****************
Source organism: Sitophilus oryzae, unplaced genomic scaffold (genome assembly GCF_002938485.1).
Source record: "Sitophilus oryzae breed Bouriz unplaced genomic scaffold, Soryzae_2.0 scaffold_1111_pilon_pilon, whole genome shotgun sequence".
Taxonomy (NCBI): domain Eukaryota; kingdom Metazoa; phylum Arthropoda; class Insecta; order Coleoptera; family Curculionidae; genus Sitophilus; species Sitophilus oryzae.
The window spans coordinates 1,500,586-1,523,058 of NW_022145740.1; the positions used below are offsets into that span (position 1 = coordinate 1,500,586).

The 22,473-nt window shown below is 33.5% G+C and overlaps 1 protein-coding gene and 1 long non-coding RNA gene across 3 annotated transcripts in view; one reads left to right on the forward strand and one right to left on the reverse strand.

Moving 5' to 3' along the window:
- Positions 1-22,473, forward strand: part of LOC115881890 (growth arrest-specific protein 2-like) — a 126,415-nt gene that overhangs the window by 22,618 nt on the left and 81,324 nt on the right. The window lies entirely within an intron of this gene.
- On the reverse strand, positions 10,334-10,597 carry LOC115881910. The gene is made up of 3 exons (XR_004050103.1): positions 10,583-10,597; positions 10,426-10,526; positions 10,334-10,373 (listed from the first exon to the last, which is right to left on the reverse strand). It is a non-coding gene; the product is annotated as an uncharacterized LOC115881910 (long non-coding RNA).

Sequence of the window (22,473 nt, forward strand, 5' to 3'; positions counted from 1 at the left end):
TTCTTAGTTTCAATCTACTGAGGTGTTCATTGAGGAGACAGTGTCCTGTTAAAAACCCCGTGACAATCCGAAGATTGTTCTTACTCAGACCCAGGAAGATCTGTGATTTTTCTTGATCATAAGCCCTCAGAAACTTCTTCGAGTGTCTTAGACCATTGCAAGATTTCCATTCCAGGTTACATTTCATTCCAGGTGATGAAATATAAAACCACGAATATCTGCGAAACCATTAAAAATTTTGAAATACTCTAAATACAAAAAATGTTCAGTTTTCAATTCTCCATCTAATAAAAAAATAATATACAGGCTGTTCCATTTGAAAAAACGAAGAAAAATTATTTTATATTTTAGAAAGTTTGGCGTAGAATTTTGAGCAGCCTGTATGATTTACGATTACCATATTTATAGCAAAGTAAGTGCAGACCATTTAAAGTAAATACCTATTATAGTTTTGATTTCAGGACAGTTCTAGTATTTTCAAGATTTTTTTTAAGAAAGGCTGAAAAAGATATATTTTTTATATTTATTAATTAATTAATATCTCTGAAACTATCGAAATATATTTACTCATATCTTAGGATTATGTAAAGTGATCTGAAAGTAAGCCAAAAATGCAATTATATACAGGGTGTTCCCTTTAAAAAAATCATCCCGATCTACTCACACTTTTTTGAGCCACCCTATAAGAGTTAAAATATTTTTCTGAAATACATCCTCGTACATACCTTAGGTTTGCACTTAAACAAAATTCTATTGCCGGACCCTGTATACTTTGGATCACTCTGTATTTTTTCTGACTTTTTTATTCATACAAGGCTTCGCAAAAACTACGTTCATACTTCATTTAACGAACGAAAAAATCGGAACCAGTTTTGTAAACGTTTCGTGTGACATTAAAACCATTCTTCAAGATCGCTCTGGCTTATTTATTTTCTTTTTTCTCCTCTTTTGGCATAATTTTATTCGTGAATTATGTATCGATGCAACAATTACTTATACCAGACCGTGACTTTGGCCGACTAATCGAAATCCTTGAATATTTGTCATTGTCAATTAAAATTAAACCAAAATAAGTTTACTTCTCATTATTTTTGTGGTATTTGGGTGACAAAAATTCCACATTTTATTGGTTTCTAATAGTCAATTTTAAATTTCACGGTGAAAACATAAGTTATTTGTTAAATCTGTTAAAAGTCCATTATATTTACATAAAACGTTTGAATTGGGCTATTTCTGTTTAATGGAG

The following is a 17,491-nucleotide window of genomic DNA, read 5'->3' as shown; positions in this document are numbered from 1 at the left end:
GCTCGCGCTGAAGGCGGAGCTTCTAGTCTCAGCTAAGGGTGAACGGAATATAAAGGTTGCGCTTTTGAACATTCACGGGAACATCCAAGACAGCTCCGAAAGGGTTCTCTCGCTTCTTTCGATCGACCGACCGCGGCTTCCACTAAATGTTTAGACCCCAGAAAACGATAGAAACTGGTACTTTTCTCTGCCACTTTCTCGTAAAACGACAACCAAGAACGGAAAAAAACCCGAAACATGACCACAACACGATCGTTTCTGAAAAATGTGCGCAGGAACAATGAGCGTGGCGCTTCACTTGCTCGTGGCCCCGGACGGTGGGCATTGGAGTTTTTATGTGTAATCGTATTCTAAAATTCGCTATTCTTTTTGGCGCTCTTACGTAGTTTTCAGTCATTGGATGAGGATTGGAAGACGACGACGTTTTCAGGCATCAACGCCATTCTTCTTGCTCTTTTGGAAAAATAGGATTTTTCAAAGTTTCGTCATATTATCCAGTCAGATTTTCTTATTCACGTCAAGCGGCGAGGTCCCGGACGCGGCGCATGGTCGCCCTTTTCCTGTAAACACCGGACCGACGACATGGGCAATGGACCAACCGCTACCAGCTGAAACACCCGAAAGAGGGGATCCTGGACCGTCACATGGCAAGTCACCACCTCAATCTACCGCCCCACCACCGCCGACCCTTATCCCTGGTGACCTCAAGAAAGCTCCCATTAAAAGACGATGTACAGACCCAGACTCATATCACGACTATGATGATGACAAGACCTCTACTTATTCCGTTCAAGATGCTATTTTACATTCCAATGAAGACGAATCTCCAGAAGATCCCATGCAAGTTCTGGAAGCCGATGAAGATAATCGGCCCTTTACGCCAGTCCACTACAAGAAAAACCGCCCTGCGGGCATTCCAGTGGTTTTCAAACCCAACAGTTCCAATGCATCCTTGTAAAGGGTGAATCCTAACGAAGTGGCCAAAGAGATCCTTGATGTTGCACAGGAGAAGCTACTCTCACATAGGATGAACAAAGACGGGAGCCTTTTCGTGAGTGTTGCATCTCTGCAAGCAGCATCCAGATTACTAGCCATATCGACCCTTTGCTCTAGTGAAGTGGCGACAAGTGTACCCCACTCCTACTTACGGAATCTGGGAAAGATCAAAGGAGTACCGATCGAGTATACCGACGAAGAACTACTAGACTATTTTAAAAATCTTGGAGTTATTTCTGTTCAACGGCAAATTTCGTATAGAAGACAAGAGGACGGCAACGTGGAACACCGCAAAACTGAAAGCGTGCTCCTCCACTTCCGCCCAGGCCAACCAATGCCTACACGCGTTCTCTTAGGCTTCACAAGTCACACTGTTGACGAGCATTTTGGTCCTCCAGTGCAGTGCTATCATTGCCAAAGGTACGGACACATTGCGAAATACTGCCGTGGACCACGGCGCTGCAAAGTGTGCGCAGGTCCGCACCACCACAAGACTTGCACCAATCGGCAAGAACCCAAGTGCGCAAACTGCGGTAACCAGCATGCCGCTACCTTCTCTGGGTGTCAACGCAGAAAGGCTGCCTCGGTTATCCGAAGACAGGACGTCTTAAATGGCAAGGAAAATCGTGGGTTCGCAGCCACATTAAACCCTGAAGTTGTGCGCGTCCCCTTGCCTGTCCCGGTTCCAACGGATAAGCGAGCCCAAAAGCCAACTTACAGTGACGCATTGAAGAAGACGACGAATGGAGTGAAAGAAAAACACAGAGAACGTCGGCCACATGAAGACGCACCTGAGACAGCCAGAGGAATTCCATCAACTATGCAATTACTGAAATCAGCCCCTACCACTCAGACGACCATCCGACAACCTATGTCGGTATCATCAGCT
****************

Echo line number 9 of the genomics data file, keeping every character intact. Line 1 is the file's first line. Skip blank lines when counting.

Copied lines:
Sequence of the window (22,473 nt, forward strand, 5' to 3'; positions counted from 1 at the left end):